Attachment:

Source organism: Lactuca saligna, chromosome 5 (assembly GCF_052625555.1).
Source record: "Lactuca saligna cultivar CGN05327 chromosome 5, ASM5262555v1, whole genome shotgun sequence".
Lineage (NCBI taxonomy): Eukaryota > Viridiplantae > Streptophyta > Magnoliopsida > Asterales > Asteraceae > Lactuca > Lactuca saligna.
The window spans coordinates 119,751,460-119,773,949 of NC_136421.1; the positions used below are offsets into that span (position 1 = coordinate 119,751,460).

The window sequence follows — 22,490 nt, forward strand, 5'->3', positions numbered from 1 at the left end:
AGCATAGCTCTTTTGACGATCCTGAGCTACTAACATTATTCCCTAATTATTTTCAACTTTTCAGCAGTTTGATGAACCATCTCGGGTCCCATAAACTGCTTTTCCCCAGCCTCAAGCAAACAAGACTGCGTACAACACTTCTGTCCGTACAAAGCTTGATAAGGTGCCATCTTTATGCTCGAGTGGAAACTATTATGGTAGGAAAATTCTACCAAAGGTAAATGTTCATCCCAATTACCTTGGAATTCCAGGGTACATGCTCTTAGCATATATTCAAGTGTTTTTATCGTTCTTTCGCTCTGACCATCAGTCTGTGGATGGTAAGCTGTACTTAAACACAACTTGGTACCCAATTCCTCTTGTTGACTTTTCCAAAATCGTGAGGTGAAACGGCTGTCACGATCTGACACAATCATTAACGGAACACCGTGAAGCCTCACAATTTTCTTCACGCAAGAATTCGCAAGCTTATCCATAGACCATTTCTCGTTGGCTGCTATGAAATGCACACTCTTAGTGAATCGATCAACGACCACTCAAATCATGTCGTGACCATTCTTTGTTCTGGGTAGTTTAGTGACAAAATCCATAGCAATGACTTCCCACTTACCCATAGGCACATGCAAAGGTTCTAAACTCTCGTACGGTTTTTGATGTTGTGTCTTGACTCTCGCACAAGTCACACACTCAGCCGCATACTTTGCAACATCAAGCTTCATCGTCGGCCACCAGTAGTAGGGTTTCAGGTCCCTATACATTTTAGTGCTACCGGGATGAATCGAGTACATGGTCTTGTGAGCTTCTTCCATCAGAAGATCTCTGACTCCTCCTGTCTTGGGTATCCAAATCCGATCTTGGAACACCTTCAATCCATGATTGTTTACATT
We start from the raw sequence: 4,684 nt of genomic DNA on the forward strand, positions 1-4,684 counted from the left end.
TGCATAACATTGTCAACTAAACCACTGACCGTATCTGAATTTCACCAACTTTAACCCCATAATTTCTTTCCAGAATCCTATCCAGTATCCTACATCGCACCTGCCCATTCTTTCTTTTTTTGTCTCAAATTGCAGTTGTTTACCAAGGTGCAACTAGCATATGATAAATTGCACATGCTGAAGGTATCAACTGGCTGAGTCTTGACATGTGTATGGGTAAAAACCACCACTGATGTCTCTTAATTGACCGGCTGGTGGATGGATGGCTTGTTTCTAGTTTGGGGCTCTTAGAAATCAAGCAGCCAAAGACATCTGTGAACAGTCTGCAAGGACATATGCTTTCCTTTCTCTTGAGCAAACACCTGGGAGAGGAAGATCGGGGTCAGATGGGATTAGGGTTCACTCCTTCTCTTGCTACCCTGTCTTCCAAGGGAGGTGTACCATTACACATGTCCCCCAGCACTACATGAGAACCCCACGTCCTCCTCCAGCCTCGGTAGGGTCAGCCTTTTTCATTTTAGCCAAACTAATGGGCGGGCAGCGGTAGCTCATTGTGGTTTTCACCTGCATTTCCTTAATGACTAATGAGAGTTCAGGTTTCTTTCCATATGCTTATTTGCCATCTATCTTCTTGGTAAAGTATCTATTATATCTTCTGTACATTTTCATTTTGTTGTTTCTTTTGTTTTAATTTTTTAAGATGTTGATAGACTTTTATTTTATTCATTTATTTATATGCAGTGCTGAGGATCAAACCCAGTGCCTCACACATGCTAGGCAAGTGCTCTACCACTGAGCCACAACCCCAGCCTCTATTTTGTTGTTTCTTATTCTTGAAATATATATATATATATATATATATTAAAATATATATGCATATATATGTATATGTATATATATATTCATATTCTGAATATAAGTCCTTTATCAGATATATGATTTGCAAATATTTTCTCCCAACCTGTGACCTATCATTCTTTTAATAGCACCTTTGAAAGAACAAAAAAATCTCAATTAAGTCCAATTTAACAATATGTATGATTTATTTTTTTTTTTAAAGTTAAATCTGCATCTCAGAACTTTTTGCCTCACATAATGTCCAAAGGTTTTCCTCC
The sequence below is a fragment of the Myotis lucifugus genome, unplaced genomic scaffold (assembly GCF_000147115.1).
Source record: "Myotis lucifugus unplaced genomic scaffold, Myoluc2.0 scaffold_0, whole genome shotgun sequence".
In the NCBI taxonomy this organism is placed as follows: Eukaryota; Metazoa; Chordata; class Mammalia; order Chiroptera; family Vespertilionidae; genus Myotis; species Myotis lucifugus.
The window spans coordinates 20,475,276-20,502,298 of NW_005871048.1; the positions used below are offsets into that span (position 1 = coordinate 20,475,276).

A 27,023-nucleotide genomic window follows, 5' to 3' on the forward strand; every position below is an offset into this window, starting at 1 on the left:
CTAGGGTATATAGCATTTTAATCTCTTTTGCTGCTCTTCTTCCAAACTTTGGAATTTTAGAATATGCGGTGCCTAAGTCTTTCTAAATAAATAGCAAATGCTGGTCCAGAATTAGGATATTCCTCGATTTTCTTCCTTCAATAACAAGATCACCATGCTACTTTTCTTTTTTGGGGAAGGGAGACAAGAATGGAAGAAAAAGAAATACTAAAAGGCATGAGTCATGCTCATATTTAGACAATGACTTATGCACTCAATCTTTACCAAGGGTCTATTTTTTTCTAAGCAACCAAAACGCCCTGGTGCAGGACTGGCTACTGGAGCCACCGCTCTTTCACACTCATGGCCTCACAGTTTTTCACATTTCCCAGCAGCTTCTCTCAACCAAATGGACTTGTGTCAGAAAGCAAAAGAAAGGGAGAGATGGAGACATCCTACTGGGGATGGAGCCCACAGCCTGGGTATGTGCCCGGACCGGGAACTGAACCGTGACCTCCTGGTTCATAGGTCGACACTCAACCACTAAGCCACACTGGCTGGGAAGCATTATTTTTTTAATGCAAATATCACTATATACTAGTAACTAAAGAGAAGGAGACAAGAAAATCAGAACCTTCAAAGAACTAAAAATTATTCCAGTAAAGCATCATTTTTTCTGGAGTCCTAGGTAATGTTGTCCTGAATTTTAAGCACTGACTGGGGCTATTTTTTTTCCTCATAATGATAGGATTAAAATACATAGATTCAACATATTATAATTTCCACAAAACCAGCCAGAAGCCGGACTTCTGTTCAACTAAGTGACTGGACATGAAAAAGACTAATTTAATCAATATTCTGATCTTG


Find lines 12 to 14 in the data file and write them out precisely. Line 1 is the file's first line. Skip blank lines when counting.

The window spans coordinates 20,475,276-20,502,298 of NW_005871048.1; the positions used below are offsets into that span (position 1 = coordinate 20,475,276).

A 27,023-nucleotide genomic window follows, 5' to 3' on the forward strand; every position below is an offset into this window, starting at 1 on the left:
CTAGGGTATATAGCATTTTAATCTCTTTTGCTGCTCTTCTTCCAAACTTTGGAATTTTAGAATATGCGGTGCCTAAGTCTTTCTAAATAAATAGCAAATGCTGGTCCAGAATTAGGATATTCCTCGATTTTCTTCCTTCAATAACAAGATCACCATGCTACTTTTCTTTTTTGGGGAAGGGAGACAAGAATGGAAGAAAAAGAAATACTAAAAGGCATGAGTCATGCTCATATTTAGACAATGACTTATGCACTCAATCTTTACCAAGGGTCTATTTTTTTCTAAGCAACCAAAACGCCCTGGTGCAGGACTGGCTACTGGAGCCACCGCTCTTTCACACTCATGGCCTCACAGTTTTTCACATTTCCCAGCAGCTTCTCTCAACCAAATGGACTTGTGTCAGAAAGCAAAAGAAAGGGAGAGATGGAGACATCCTACTGGGGATGGAGCCCACAGCCTGGGTATGTGCCCGGACCGGGAACTGAACCGTGACCTCCTGGTTCATAGGTCGACACTCAACCACTAAGCCACACTGGCTGGGAAGCATTATTTTTTTAATGCAAATATCACTATATACTAGTAACTAAAGAGAAGGAGACAAGAAAATCAGAACCTTCAAAGAACTAAAAATTATTCCAGTAAAGCATCATTTTTTCTGGAGTCCTAGGTAATGTTGTCCTGAATTTTAAGCACTGACTGGGGCTATTTTTTTTCCTCATAATGATAGGATTAAAATACATAGATTCAACATATTATAATTTCCACAAAACCAGCCAGAAGCCGGACTTCTGTTCAACTAAGTGACTGGACATGAAAAAGACTAATTTAATCAATATTCTGATCTTG